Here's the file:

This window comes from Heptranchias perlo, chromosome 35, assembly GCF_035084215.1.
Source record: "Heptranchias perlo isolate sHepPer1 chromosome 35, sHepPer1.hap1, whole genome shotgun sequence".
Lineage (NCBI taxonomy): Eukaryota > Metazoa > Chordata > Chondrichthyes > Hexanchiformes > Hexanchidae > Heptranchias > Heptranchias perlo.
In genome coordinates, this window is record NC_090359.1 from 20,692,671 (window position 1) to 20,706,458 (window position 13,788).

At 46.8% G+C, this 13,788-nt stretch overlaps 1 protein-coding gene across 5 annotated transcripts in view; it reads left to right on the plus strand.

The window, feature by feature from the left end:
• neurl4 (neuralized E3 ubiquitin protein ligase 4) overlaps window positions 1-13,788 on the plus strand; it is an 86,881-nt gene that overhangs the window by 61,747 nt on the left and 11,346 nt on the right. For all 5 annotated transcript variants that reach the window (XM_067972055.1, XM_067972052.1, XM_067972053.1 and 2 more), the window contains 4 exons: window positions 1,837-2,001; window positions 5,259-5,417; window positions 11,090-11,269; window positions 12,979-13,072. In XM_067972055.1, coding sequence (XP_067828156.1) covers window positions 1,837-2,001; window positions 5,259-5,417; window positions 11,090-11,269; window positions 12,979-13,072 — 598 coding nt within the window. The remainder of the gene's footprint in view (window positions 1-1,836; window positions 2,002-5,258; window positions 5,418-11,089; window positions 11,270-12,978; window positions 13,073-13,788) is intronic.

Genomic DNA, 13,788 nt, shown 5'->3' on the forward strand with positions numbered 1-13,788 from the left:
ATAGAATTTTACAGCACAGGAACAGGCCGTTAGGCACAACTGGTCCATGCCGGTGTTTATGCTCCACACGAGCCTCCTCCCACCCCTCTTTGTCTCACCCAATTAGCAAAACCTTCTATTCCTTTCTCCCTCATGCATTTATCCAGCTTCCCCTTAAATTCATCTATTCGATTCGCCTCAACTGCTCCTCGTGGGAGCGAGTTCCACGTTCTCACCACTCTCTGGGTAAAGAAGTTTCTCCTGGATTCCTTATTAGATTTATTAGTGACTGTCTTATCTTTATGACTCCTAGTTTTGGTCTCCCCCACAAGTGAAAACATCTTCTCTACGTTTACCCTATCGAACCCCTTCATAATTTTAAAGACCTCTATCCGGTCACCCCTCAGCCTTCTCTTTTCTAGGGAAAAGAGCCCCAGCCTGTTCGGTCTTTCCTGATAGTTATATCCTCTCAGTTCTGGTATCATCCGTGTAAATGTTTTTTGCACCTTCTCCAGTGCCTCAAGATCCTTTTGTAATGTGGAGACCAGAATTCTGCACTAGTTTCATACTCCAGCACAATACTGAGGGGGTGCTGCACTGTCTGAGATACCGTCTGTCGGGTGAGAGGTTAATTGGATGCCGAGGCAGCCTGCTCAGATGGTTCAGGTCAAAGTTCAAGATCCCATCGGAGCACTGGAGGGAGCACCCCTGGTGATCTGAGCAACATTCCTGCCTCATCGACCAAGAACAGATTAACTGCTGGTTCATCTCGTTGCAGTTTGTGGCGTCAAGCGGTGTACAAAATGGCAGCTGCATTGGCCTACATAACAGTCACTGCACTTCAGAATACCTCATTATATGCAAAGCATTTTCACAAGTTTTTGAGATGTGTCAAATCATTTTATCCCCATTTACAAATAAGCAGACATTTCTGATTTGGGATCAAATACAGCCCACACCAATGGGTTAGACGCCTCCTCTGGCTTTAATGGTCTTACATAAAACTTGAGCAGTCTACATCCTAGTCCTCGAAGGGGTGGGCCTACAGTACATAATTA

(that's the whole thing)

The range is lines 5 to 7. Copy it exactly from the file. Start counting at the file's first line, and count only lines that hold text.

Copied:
At 46.8% G+C, this 13,788-nt stretch overlaps 1 protein-coding gene across 5 annotated transcripts in view; it reads left to right on the plus strand.

The window, feature by feature from the left end:
• neurl4 (neuralized E3 ubiquitin protein ligase 4) overlaps window positions 1-13,788 on the plus strand; it is an 86,881-nt gene that overhangs the window by 61,747 nt on the left and 11,346 nt on the right. For all 5 annotated transcript variants that reach the window (XM_067972055.1, XM_067972052.1, XM_067972053.1 and 2 more), the window contains 4 exons: window positions 1,837-2,001; window positions 5,259-5,417; window positions 11,090-11,269; window positions 12,979-13,072. In XM_067972055.1, coding sequence (XP_067828156.1) covers window positions 1,837-2,001; window positions 5,259-5,417; window positions 11,090-11,269; window positions 12,979-13,072 — 598 coding nt within the window. The remainder of the gene's footprint in view (window positions 1-1,836; window positions 2,002-5,258; window positions 5,418-11,089; window positions 11,270-12,978; window positions 13,073-13,788) is intronic.